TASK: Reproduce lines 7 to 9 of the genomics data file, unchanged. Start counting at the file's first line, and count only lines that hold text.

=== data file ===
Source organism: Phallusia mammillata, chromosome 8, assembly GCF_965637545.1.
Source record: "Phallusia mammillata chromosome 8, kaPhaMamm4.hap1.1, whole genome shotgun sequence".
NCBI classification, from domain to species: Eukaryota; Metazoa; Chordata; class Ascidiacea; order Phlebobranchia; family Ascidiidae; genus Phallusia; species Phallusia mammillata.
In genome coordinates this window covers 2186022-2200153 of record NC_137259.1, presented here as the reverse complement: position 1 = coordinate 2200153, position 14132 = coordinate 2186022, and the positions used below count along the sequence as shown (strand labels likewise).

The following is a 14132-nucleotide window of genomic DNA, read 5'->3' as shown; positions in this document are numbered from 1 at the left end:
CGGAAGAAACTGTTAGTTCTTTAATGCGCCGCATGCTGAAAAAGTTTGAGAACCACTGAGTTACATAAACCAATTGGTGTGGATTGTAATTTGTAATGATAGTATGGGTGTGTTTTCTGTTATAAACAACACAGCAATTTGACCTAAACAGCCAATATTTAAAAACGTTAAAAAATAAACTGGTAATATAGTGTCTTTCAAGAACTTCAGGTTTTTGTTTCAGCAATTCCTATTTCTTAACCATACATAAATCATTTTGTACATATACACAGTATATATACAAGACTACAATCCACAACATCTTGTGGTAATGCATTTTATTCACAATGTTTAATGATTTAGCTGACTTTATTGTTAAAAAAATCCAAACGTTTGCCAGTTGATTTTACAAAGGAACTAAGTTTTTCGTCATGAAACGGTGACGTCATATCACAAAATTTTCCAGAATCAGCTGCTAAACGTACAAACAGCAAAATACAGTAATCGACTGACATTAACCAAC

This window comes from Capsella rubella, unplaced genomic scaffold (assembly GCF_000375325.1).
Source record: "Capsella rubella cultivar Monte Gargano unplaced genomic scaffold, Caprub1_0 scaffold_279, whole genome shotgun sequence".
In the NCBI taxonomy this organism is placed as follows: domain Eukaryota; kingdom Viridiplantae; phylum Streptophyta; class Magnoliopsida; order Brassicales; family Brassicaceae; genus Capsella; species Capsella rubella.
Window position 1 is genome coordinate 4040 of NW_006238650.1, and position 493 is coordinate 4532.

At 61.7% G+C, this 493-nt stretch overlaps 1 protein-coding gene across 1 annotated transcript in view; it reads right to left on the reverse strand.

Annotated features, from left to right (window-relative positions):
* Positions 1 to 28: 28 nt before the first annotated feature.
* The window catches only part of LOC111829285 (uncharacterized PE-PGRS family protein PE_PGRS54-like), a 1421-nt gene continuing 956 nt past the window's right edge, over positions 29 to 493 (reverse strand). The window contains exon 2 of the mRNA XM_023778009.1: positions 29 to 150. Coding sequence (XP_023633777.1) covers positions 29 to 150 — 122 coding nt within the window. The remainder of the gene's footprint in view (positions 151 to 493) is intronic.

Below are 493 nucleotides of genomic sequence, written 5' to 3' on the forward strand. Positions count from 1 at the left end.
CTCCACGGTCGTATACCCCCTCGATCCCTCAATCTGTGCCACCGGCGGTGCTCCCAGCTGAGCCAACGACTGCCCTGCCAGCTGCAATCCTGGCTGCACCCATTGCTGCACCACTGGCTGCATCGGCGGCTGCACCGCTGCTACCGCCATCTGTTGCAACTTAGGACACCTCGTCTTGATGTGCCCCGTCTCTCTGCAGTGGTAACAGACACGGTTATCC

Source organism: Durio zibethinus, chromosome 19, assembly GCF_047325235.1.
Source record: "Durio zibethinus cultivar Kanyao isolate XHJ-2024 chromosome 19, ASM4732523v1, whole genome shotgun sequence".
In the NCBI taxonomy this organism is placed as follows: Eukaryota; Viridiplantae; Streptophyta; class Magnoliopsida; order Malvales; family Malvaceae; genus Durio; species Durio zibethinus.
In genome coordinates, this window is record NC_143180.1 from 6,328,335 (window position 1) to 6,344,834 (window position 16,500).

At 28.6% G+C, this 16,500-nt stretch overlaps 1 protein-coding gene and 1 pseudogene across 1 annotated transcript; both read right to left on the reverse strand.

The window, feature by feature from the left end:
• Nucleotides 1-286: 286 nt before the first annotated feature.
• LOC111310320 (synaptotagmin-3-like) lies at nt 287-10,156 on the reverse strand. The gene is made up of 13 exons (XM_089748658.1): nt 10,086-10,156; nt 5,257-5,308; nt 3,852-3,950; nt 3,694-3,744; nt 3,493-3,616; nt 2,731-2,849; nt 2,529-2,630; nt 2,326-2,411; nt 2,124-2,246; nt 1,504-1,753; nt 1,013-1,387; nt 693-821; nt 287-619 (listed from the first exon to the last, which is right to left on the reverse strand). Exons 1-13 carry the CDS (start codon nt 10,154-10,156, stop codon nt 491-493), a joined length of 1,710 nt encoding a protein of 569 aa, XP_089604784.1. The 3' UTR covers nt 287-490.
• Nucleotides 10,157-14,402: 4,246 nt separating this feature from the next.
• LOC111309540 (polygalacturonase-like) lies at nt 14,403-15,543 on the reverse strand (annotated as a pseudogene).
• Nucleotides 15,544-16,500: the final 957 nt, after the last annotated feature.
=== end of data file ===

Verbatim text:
This window comes from Capsella rubella, unplaced genomic scaffold (assembly GCF_000375325.1).
Source record: "Capsella rubella cultivar Monte Gargano unplaced genomic scaffold, Caprub1_0 scaffold_279, whole genome shotgun sequence".
In the NCBI taxonomy this organism is placed as follows: domain Eukaryota; kingdom Viridiplantae; phylum Streptophyta; class Magnoliopsida; order Brassicales; family Brassicaceae; genus Capsella; species Capsella rubella.